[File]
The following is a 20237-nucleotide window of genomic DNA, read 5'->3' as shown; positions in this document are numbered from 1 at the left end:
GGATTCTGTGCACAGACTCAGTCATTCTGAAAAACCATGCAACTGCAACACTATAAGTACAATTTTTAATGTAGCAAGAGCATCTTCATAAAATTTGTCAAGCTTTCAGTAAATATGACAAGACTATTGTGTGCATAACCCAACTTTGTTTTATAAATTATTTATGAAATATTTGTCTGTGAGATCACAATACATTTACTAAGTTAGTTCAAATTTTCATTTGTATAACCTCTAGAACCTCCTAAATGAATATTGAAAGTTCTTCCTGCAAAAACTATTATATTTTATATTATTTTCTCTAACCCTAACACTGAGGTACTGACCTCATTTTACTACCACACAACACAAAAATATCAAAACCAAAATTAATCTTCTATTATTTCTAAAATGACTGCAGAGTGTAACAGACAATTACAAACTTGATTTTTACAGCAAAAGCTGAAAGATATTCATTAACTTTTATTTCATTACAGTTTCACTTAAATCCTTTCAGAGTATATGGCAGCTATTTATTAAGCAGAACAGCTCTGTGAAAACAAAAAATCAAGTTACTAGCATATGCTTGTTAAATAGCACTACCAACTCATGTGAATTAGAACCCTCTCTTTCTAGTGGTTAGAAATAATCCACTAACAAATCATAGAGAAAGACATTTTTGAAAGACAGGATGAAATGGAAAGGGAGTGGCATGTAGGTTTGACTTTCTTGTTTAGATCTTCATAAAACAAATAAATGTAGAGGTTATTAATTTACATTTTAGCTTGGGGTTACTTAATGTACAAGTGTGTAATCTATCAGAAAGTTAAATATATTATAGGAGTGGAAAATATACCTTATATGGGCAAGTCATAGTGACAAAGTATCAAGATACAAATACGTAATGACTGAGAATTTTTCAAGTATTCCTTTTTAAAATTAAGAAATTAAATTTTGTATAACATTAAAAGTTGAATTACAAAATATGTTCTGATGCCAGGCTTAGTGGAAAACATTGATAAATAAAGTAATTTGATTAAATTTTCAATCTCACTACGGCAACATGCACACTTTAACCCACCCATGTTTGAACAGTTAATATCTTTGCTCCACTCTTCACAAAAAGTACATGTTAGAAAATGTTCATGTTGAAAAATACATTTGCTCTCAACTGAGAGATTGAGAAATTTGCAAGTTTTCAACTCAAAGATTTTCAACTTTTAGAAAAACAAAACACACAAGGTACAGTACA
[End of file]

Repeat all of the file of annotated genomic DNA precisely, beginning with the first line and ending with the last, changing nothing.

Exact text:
The following is a 20237-nucleotide window of genomic DNA, read 5'->3' as shown; positions in this document are numbered from 1 at the left end:
GGATTCTGTGCACAGACTCAGTCATTCTGAAAAACCATGCAACTGCAACACTATAAGTACAATTTTTAATGTAGCAAGAGCATCTTCATAAAATTTGTCAAGCTTTCAGTAAATATGACAAGACTATTGTGTGCATAACCCAACTTTGTTTTATAAATTATTTATGAAATATTTGTCTGTGAGATCACAATACATTTACTAAGTTAGTTCAAATTTTCATTTGTATAACCTCTAGAACCTCCTAAATGAATATTGAAAGTTCTTCCTGCAAAAACTATTATATTTTATATTATTTTCTCTAACCCTAACACTGAGGTACTGACCTCATTTTACTACCACACAACACAAAAATATCAAAACCAAAATTAATCTTCTATTATTTCTAAAATGACTGCAGAGTGTAACAGACAATTACAAACTTGATTTTTACAGCAAAAGCTGAAAGATATTCATTAACTTTTATTTCATTACAGTTTCACTTAAATCCTTTCAGAGTATATGGCAGCTATTTATTAAGCAGAACAGCTCTGTGAAAACAAAAAATCAAGTTACTAGCATATGCTTGTTAAATAGCACTACCAACTCATGTGAATTAGAACCCTCTCTTTCTAGTGGTTAGAAATAATCCACTAACAAATCATAGAGAAAGACATTTTTGAAAGACAGGATGAAATGGAAAGGGAGTGGCATGTAGGTTTGACTTTCTTGTTTAGATCTTCATAAAACAAATAAATGTAGAGGTTATTAATTTACATTTTAGCTTGGGGTTACTTAATGTACAAGTGTGTAATCTATCAGAAAGTTAAATATATTATAGGAGTGGAAAATATACCTTATATGGGCAAGTCATAGTGACAAAGTATCAAGATACAAATACGTAATGACTGAGAATTTTTCAAGTATTCCTTTTTAAAATTAAGAAATTAAATTTTGTATAACATTAAAAGTTGAATTACAAAATATGTTCTGATGCCAGGCTTAGTGGAAAACATTGATAAATAAAGTAATTTGATTAAATTTTCAATCTCACTACGGCAACATGCACACTTTAACCCACCCATGTTTGAACAGTTAATATCTTTGCTCCACTCTTCACAAAAAGTACATGTTAGAAAATGTTCATGTTGAAAAATACATTTGCTCTCAACTGAGAGATTGAGAAATTTGCAAGTTTTCAACTCAAAGATTTTCAACTTTTAGAAAAACAAAACACACAAGGTACAGTACA